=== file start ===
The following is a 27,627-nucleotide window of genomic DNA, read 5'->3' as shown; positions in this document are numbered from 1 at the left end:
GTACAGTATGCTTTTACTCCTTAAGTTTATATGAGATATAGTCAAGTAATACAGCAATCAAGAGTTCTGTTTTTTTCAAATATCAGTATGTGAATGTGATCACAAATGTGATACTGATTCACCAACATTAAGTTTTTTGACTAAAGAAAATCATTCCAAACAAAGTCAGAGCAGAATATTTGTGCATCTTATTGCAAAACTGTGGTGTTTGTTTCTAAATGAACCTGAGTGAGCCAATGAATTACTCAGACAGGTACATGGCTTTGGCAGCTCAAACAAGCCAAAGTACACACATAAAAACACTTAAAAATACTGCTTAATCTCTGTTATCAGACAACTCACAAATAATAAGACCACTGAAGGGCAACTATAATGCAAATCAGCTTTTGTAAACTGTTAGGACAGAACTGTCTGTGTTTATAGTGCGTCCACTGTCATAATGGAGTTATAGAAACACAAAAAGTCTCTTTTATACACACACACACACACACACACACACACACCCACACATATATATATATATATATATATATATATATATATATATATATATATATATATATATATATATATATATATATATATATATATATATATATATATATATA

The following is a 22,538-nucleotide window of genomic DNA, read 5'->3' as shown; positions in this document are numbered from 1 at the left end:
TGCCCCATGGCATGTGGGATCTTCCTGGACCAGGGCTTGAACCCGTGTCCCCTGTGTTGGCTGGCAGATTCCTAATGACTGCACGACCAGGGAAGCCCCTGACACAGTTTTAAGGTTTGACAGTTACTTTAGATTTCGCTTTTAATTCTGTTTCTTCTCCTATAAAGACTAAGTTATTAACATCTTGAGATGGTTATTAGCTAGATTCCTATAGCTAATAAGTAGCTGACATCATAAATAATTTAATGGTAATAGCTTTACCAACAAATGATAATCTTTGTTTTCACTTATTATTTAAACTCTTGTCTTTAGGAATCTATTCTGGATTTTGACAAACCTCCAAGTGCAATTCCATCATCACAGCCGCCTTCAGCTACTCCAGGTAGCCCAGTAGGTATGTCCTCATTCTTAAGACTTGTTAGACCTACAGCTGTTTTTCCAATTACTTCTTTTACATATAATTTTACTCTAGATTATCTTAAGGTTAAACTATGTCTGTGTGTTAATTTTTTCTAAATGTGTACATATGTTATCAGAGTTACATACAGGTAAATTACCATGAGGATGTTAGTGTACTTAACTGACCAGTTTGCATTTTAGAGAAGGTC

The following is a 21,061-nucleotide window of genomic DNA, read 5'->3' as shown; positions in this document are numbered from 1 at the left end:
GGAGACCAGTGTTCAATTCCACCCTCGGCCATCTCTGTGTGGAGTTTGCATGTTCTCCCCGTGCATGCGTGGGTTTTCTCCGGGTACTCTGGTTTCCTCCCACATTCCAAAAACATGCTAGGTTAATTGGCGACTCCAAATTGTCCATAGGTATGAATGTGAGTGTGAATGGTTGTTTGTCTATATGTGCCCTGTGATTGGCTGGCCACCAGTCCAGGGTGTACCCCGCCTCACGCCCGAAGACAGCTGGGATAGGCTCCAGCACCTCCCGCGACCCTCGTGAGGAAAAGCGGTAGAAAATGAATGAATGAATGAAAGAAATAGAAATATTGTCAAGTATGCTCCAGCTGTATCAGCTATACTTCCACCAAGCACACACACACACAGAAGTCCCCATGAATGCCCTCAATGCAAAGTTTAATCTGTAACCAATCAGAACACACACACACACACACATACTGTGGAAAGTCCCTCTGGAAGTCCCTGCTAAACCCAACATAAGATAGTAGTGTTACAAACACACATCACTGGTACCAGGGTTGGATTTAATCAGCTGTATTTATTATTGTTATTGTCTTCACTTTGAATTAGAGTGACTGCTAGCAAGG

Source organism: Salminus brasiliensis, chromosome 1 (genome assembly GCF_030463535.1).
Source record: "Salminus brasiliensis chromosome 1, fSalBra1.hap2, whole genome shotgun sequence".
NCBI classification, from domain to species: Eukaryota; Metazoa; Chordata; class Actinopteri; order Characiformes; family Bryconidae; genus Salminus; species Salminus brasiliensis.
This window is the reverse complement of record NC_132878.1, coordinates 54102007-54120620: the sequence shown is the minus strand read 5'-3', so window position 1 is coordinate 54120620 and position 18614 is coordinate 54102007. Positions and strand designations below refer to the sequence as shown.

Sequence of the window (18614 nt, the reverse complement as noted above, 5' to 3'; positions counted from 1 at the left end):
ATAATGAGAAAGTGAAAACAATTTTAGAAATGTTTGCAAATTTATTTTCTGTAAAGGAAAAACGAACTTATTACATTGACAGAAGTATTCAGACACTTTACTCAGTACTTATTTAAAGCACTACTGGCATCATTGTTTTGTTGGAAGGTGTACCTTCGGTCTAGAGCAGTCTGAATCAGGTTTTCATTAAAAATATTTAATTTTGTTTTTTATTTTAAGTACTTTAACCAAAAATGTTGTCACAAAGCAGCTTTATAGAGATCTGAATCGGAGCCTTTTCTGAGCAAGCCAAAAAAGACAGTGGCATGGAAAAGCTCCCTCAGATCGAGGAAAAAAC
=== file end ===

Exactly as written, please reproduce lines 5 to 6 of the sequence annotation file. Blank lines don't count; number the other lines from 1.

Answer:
The following is a 21,061-nucleotide window of genomic DNA, read 5'->3' as shown; positions in this document are numbered from 1 at the left end:
GGAGACCAGTGTTCAATTCCACCCTCGGCCATCTCTGTGTGGAGTTTGCATGTTCTCCCCGTGCATGCGTGGGTTTTCTCCGGGTACTCTGGTTTCCTCCCACATTCCAAAAACATGCTAGGTTAATTGGCGACTCCAAATTGTCCATAGGTATGAATGTGAGTGTGAATGGTTGTTTGTCTATATGTGCCCTGTGATTGGCTGGCCACCAGTCCAGGGTGTACCCCGCCTCACGCCCGAAGACAGCTGGGATAGGCTCCAGCACCTCCCGCGACCCTCGTGAGGAAAAGCGGTAGAAAATGAATGAATGAATGAAAGAAATAGAAATATTGTCAAGTATGCTCCAGCTGTATCAGCTATACTTCCACCAAGCACACACACACACAGAAGTCCCCATGAATGCCCTCAATGCAAAGTTTAATCTGTAACCAATCAGAACACACACACACACACACATACTGTGGAAAGTCCCTCTGGAAGTCCCTGCTAAACCCAACATAAGATAGTAGTGTTACAAACACACATCACTGGTACCAGGGTTGGATTTAATCAGCTGTATTTATTATTGTTATTGTCTTCACTTTGAATTAGAGTGACTGCTAGCAAGG